Taliban and opposition forces battled on Saturday to control the Panjshir Valley north of Kabul, the last Afghan province holding out against the militant group, as the top U.S. general warned of a “civil war” if the Islamists failed to consolidate power.
Both sides claimed to have the upper hand in Panjshir but neither could produce conclusive evidence to prove it. The Taliban, which swept through the country ahead of the final withdrawal of U.S.-led forces this week, were unable to control the valley when they ruled Afghanistan from 1996 to 2001.
Taliban spokesman Bilal Karimi said the districts of Khinj and Unabah had been taken, giving Taliban forces control of four of the province’s seven districts.
“The Mujahideen (Taliban fighters) are advancing toward the centre (of the province),” he said on Twitter.
But the National Resistance Front of Afghanistan, grouping forces loyal to local leader Ahmad Massoud, said it surrounded “thousands of terrorists” in Khawak pass and the Taliban had abandoned vehicles and equipment in the Dashte Rewak area.
Front spokesman Fahim Dashti added “heavy clashes” were going on.
In a Facebook post, Massoud insisted Panjshir “continues to stand strongly.” Praising “our honourable sisters”, he said demonstrations by women in the western city of Herat calling for their rights showed Afghans had not given up demands for justice and “they fear no threats.”
U.S. General Mark Milley, chairman of the Joint Chiefs of Staff, underscored the tenuous situation.
“My military estimate is, is that the conditions are likely to develop of a civil war. I don’t know if the Taliban is going to be able to consolidate power and establish governance,” Milley said.
Emergency, an Italian medical aid organisation, said Taliban forces had pushed further into the Panjshir Valley on Friday night, reaching the village of Anabah where the group has medical facilities.
Celebratory gunfire resounded in Kabul on Friday as reports spread of the Taliban’s takeover of Panjshir. News agencies said at least 17 people were killed and 41 hurt.
Pakistan’s spy chief Lieutenant General Faiz Hameed flew into Kabul on Saturday. It was not clear what his agenda was, but a senior official in Pakistan said earlier in the week that Hameed, who heads the powerful Inter-Services Intelligence (ISI) agency, could help the Taliban reorganise the Afghan military.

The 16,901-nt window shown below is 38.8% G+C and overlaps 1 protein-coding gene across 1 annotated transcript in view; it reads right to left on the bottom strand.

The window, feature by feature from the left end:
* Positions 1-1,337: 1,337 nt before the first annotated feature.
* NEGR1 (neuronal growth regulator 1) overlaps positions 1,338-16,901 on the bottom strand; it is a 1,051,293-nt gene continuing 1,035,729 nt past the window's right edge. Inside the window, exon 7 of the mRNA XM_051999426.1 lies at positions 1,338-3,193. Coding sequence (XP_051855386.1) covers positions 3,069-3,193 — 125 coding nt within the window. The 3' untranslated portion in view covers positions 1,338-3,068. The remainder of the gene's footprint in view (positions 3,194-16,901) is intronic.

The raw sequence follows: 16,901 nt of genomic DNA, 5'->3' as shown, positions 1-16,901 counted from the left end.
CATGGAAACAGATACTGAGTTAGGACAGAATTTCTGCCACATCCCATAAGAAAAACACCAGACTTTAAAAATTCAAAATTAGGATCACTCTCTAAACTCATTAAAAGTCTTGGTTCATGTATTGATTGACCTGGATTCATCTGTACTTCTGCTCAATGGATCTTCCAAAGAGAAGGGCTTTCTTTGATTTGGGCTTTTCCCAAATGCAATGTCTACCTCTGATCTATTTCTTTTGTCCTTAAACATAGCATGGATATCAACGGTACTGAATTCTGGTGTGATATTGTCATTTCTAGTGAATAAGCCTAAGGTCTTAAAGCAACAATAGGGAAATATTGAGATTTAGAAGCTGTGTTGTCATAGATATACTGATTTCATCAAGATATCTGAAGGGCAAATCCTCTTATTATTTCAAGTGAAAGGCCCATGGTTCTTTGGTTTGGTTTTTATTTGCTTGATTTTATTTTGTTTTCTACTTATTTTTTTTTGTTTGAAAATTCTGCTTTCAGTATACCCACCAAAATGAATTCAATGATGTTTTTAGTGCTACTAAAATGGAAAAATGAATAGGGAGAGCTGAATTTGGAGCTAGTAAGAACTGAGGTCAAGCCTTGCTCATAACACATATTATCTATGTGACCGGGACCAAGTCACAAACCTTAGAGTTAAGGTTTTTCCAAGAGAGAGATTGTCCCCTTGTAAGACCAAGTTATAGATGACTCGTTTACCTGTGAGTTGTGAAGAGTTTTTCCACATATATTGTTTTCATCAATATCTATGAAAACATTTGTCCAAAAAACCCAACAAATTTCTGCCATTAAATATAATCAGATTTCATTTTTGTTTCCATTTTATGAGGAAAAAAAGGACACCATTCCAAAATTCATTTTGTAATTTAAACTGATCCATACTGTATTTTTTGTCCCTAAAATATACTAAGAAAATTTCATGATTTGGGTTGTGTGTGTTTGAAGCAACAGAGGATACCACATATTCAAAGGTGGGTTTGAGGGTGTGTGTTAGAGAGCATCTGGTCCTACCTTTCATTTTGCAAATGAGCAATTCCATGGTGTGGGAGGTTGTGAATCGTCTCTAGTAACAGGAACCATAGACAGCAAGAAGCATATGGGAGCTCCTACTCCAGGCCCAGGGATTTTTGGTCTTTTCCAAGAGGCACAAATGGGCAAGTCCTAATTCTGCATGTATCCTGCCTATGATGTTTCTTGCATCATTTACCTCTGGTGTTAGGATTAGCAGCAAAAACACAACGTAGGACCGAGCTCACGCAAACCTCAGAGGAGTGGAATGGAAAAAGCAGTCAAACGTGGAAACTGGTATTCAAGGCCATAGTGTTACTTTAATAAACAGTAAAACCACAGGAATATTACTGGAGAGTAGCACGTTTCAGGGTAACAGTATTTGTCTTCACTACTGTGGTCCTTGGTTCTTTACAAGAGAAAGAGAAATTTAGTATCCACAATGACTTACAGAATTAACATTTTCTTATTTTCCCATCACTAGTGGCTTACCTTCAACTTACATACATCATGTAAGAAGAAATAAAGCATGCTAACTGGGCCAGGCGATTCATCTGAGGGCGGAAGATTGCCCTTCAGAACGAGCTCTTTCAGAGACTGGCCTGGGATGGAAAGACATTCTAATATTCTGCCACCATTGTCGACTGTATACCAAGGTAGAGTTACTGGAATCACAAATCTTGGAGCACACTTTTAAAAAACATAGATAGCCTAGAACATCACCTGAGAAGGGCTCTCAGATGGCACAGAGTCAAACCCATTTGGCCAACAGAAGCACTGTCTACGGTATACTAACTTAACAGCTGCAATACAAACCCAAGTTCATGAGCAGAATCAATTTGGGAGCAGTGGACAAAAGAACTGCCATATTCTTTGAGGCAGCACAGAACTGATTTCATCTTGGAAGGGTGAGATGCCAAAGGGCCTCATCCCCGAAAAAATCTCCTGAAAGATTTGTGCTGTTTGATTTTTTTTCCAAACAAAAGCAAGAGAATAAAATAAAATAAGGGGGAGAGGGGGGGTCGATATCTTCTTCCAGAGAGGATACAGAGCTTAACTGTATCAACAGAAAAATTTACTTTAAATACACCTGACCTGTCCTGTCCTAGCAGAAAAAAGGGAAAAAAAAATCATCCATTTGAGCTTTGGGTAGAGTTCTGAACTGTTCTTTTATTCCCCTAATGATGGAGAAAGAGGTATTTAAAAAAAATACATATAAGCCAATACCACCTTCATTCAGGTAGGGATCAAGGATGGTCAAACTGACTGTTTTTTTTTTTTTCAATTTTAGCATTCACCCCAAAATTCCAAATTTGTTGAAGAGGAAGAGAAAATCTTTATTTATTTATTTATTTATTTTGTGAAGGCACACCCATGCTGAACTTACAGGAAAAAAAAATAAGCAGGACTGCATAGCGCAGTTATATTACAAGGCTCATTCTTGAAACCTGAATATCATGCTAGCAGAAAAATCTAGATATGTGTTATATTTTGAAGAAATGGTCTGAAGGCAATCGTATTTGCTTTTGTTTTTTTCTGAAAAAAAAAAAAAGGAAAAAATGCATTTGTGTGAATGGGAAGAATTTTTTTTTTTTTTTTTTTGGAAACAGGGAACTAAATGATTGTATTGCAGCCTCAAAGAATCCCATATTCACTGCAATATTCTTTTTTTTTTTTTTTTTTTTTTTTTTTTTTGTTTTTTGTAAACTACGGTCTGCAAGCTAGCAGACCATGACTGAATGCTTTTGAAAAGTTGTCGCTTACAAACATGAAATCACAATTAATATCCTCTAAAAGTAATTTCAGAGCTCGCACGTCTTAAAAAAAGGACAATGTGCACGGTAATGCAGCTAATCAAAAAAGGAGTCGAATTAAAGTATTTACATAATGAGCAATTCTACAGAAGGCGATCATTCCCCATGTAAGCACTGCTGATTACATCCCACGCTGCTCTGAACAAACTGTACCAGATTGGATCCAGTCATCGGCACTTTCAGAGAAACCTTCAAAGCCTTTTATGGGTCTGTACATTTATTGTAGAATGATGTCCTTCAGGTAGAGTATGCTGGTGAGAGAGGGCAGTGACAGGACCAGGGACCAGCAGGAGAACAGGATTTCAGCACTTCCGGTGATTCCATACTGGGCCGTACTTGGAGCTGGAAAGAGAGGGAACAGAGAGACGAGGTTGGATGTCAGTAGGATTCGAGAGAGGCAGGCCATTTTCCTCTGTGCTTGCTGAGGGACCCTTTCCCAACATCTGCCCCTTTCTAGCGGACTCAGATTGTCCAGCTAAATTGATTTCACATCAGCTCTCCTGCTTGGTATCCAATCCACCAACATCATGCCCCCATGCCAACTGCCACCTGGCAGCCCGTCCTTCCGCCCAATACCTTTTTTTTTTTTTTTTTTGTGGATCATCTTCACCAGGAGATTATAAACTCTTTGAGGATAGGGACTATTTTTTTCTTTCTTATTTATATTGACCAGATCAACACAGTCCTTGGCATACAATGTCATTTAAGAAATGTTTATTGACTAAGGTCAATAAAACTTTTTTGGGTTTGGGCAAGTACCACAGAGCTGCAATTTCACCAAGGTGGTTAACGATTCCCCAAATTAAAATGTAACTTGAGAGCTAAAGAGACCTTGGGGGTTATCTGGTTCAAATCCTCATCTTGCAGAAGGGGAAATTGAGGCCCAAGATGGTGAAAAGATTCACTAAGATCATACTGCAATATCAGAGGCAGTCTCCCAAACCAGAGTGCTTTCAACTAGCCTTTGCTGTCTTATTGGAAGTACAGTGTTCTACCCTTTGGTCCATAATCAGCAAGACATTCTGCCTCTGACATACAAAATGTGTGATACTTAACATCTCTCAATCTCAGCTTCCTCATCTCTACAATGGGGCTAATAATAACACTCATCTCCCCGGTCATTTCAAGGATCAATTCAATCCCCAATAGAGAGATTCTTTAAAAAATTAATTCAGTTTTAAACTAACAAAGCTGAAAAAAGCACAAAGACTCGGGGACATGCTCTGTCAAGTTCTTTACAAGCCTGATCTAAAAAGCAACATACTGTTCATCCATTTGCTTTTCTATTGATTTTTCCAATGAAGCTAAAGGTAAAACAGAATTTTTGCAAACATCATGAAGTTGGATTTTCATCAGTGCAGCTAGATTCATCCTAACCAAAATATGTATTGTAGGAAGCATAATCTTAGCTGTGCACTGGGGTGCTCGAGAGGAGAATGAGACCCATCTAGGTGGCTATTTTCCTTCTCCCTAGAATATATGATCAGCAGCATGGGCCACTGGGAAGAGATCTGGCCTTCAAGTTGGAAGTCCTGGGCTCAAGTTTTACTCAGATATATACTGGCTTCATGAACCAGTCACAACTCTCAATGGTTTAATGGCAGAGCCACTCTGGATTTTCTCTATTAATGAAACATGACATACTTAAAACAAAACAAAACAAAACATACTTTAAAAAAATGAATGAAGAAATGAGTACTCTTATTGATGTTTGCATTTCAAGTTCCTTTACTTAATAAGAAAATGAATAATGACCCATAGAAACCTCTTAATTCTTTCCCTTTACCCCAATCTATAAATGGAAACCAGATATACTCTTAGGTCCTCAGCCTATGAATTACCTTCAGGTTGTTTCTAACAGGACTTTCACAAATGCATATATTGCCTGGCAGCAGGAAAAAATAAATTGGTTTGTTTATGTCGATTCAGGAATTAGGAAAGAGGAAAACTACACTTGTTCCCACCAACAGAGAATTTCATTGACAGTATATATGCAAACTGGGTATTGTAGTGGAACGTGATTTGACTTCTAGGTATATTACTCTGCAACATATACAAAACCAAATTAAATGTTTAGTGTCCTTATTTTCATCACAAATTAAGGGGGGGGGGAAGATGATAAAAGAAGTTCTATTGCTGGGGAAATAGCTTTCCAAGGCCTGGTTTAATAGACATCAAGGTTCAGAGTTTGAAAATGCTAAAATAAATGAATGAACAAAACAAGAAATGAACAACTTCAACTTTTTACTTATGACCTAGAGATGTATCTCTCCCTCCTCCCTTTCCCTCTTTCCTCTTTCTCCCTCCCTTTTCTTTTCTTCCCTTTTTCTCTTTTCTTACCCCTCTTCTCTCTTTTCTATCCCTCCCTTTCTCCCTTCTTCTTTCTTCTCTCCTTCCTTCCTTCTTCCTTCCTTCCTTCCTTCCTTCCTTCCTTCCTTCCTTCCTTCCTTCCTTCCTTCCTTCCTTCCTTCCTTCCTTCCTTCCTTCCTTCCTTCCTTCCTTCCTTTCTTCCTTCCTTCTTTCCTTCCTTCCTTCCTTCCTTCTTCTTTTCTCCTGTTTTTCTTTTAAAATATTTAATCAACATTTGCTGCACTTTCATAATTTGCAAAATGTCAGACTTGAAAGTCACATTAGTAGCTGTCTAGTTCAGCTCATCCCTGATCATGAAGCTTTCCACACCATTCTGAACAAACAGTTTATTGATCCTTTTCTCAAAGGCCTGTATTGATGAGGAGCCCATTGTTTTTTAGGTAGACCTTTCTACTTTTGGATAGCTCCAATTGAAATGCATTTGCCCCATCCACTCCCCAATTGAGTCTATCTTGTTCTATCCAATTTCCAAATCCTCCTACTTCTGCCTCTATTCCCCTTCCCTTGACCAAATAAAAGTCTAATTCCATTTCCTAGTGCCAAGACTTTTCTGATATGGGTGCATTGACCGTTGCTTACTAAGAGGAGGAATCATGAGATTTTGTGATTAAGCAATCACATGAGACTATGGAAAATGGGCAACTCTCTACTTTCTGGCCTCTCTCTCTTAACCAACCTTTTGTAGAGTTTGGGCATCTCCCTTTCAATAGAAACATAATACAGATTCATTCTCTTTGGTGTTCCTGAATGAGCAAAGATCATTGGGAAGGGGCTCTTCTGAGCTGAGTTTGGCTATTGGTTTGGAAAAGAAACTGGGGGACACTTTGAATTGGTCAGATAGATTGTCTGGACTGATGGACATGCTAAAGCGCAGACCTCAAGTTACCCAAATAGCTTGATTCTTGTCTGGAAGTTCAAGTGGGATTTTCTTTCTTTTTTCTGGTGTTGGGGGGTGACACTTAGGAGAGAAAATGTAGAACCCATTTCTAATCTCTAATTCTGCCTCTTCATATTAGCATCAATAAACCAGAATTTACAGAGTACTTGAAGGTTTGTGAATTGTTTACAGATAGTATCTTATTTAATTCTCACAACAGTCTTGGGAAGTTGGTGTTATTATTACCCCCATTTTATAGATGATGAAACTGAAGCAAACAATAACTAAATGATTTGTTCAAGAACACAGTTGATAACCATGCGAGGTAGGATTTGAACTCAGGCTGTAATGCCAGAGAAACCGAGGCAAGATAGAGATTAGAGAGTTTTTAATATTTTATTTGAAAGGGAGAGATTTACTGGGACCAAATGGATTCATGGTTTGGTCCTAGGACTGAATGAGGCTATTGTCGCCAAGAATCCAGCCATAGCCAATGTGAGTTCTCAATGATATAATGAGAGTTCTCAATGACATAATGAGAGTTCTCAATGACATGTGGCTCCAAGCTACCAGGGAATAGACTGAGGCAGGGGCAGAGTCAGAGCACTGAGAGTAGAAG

In Kabul, Taliban fighters broke up a demonstration by about a dozen women urging the group to respect women’s rights to education and jobs, according to private broadcaster Tolo news.
Footage showed women confronted by armed militants covering their mouths and coughing, and one demonstrator said the fighters had used tear gas and tasers against the participants, who had been carrying banners and a bouquet of flowers.
“They also hit women on the head with a gun magazine, and the women became bloody,” said a demonstrator who gave her name as Soraya.
The Taliban imposed violent punishments and barred women and older girls from school and work when previously in power, but have sought to present a more moderate face this time.
GOVERNMENT NEXT WEEK
A Taliban source said the announcement of a new government would be pushed back to next week.
Taliban co-founder Mullah Abdul Ghani Baradar, reported by some Taliban sources to be in line to lead the new government, said in remarks on Qatar’s Al Jazeera channel that the new administration will include all factions of Afghans.
Some signs of normality returned to Kabul.
Qatar’s ambassador to Afghanistan said a technical team was able to reopen Kabul airport to receive aid, according to Al Jazeera, which also cited its correspondent as saying domestic flights had restarted.
The Taliban’s main spokesman, Zabihullah Mujahid, also said one of the main foreign exchange dealers in Kabul had reopened.
Afghanistan’s economy has been thrown into disarray by the Taliban’s takeover. Many banks are closed and cash is scarce.
Western powers say they are prepared to engage with the Taliban and send humanitarian aid, but that formal recognition of the government and broader economic assistance will depend on action – not just promises – to safeguard human rights.